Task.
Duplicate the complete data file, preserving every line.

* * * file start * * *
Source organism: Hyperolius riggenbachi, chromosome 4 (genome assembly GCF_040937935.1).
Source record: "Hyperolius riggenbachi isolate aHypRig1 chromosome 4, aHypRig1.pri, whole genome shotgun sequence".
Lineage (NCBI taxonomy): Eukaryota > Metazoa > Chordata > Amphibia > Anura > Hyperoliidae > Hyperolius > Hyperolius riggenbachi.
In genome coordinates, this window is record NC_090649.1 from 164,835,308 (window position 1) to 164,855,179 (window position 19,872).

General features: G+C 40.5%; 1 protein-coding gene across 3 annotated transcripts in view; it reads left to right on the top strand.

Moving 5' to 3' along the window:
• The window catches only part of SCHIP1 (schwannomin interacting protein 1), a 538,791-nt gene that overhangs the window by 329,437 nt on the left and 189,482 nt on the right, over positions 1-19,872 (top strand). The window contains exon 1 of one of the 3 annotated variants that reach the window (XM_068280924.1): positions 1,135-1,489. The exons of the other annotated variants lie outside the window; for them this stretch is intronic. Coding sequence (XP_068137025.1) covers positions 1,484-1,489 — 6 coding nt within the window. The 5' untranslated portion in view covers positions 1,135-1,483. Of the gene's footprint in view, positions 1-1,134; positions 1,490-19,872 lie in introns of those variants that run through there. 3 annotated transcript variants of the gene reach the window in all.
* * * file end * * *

Source organism: Hyperolius riggenbachi, chromosome 4 (genome assembly GCF_040937935.1).
Source record: "Hyperolius riggenbachi isolate aHypRig1 chromosome 4, aHypRig1.pri, whole genome shotgun sequence".
Lineage (NCBI taxonomy): Eukaryota > Metazoa > Chordata > Amphibia > Anura > Hyperoliidae > Hyperolius > Hyperolius riggenbachi.
In genome coordinates, this window is record NC_090649.1 from 164,835,308 (window position 1) to 164,855,179 (window position 19,872).

General features: G+C 40.5%; 1 protein-coding gene across 3 annotated transcripts in view; it reads left to right on the top strand.

Moving 5' to 3' along the window:
• The window catches only part of SCHIP1 (schwannomin interacting protein 1), a 538,791-nt gene that overhangs the window by 329,437 nt on the left and 189,482 nt on the right, over positions 1-19,872 (top strand). The window contains exon 1 of one of the 3 annotated variants that reach the window (XM_068280924.1): positions 1,135-1,489. The exons of the other annotated variants lie outside the window; for them this stretch is intronic. Coding sequence (XP_068137025.1) covers positions 1,484-1,489 — 6 coding nt within the window. The 5' untranslated portion in view covers positions 1,135-1,483. Of the gene's footprint in view, positions 1-1,134; positions 1,490-19,872 lie in introns of those variants that run through there. 3 annotated transcript variants of the gene reach the window in all.